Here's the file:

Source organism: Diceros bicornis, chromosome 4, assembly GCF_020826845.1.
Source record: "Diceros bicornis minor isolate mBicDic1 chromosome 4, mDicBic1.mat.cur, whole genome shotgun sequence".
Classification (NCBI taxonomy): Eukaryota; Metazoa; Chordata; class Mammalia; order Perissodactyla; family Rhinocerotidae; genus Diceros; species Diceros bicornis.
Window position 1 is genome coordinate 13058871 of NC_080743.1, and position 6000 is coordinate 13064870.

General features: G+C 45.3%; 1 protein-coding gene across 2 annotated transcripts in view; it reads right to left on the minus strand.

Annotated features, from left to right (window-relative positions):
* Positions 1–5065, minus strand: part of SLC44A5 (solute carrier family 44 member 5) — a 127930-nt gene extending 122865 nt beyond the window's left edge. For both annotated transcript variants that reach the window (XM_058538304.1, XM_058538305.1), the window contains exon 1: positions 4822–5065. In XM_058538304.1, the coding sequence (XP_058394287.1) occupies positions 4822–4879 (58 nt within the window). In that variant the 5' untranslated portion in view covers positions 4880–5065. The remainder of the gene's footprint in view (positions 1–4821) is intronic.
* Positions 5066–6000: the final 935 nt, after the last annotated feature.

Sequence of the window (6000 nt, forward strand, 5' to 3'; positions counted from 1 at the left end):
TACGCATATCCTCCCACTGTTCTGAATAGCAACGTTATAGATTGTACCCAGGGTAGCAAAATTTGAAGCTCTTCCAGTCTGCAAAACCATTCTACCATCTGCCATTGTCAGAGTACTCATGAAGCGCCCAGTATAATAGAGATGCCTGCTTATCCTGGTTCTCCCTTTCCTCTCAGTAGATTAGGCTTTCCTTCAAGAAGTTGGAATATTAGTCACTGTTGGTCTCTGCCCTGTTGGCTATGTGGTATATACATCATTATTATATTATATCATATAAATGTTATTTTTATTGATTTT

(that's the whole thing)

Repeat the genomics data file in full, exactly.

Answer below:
Source organism: Diceros bicornis, chromosome 4, assembly GCF_020826845.1.
Source record: "Diceros bicornis minor isolate mBicDic1 chromosome 4, mDicBic1.mat.cur, whole genome shotgun sequence".
Classification (NCBI taxonomy): Eukaryota; Metazoa; Chordata; class Mammalia; order Perissodactyla; family Rhinocerotidae; genus Diceros; species Diceros bicornis.
Window position 1 is genome coordinate 13058871 of NC_080743.1, and position 6000 is coordinate 13064870.

General features: G+C 45.3%; 1 protein-coding gene across 2 annotated transcripts in view; it reads right to left on the minus strand.

Annotated features, from left to right (window-relative positions):
* Positions 1–5065, minus strand: part of SLC44A5 (solute carrier family 44 member 5) — a 127930-nt gene extending 122865 nt beyond the window's left edge. For both annotated transcript variants that reach the window (XM_058538304.1, XM_058538305.1), the window contains exon 1: positions 4822–5065. In XM_058538304.1, the coding sequence (XP_058394287.1) occupies positions 4822–4879 (58 nt within the window). In that variant the 5' untranslated portion in view covers positions 4880–5065. The remainder of the gene's footprint in view (positions 1–4821) is intronic.
* Positions 5066–6000: the final 935 nt, after the last annotated feature.

Sequence of the window (6000 nt, forward strand, 5' to 3'; positions counted from 1 at the left end):
TACGCATATCCTCCCACTGTTCTGAATAGCAACGTTATAGATTGTACCCAGGGTAGCAAAATTTGAAGCTCTTCCAGTCTGCAAAACCATTCTACCATCTGCCATTGTCAGAGTACTCATGAAGCGCCCAGTATAATAGAGATGCCTGCTTATCCTGGTTCTCCCTTTCCTCTCAGTAGATTAGGCTTTCCTTCAAGAAGTTGGAATATTAGTCACTGTTGGTCTCTGCCCTGTTGGCTATGTGGTATATACATCATTATTATATTATATCATATAAATGTTATTTTTATTGATTTT